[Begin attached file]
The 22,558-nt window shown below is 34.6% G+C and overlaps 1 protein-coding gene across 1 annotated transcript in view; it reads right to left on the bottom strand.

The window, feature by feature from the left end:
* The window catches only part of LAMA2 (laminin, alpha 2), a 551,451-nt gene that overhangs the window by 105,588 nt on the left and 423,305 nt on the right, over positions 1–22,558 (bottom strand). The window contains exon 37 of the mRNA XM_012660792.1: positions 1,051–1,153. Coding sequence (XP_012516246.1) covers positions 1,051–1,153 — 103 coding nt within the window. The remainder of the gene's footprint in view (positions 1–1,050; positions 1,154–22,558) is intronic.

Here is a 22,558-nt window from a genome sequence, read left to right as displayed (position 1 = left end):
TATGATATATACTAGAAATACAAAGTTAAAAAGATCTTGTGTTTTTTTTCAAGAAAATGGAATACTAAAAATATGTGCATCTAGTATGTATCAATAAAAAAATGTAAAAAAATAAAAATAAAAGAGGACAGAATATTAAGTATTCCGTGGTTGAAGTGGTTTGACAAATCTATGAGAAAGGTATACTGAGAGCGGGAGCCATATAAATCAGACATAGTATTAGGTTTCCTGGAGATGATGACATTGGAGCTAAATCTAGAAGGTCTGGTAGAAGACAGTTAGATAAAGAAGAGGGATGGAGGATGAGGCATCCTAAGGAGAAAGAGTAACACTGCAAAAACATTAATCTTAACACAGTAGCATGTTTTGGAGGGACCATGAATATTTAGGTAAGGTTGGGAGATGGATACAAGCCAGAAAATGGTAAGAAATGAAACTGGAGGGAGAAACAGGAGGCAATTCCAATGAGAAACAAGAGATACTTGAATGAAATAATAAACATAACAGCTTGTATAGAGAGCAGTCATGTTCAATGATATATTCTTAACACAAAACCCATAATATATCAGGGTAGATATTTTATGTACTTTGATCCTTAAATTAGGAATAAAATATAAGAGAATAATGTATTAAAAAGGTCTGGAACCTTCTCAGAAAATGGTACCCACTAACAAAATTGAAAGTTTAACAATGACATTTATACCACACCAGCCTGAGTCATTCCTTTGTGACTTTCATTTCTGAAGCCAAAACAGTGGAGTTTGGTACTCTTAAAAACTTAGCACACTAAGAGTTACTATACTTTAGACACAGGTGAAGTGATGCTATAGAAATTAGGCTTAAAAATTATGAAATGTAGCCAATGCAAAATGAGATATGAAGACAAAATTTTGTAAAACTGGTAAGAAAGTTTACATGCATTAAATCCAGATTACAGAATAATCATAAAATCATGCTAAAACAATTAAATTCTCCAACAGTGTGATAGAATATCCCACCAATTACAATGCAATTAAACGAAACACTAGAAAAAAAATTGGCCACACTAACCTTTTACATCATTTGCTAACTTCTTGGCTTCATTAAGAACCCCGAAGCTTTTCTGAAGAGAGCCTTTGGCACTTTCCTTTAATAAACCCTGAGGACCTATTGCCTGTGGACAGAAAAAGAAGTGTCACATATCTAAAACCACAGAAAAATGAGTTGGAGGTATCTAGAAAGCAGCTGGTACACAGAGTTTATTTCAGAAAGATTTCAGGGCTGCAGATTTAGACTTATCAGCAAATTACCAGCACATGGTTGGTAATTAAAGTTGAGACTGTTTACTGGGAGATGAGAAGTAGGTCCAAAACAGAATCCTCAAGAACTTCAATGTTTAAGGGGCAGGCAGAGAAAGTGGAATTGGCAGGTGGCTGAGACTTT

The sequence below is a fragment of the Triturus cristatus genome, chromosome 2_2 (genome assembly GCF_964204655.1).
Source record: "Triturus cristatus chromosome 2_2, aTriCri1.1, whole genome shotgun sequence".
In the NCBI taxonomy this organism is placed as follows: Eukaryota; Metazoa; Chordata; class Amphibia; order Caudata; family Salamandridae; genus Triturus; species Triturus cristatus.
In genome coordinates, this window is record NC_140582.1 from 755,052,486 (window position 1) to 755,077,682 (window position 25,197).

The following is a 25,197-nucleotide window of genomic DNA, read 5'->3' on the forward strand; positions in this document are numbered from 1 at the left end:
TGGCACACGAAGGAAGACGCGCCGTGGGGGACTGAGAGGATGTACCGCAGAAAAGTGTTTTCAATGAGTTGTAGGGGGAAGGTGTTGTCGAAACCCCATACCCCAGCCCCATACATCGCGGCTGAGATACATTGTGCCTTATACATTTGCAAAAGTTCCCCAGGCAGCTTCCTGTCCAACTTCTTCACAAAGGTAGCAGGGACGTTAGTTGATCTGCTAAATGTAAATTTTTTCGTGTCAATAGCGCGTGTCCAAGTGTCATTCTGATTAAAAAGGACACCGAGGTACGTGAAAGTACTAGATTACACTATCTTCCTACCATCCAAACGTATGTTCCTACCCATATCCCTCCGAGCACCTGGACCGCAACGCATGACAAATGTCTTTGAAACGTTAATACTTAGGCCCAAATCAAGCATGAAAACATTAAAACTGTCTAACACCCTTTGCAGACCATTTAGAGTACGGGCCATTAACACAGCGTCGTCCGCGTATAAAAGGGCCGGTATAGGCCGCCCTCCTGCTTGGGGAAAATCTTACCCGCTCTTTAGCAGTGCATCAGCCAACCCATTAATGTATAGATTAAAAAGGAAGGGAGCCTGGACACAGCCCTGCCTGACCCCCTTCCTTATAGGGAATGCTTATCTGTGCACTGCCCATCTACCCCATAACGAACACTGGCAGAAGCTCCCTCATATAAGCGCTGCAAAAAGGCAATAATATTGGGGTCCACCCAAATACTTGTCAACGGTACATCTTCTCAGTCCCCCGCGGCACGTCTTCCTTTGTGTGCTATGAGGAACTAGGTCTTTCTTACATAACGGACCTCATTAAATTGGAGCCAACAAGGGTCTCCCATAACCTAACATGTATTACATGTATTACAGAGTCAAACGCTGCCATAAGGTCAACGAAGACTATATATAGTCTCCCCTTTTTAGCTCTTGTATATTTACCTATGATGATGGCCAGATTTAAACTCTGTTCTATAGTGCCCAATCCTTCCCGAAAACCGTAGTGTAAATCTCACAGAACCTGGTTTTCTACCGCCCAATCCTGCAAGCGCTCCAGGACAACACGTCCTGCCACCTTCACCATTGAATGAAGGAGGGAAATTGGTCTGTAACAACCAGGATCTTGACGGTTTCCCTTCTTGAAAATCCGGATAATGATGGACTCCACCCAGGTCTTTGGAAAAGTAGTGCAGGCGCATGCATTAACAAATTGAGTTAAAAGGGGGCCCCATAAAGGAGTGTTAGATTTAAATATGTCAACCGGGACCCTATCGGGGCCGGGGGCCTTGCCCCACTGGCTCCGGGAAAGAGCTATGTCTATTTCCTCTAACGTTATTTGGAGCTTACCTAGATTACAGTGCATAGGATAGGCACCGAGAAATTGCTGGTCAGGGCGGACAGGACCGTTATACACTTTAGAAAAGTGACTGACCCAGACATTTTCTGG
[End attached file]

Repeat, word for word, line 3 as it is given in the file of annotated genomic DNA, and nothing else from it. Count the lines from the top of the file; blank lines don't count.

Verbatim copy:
* The window catches only part of LAMA2 (laminin, alpha 2), a 551,451-nt gene that overhangs the window by 105,588 nt on the left and 423,305 nt on the right, over positions 1–22,558 (bottom strand). The window contains exon 37 of the mRNA XM_012660792.1: positions 1,051–1,153. Coding sequence (XP_012516246.1) covers positions 1,051–1,153 — 103 coding nt within the window. The remainder of the gene's footprint in view (positions 1–1,050; positions 1,154–22,558) is intronic.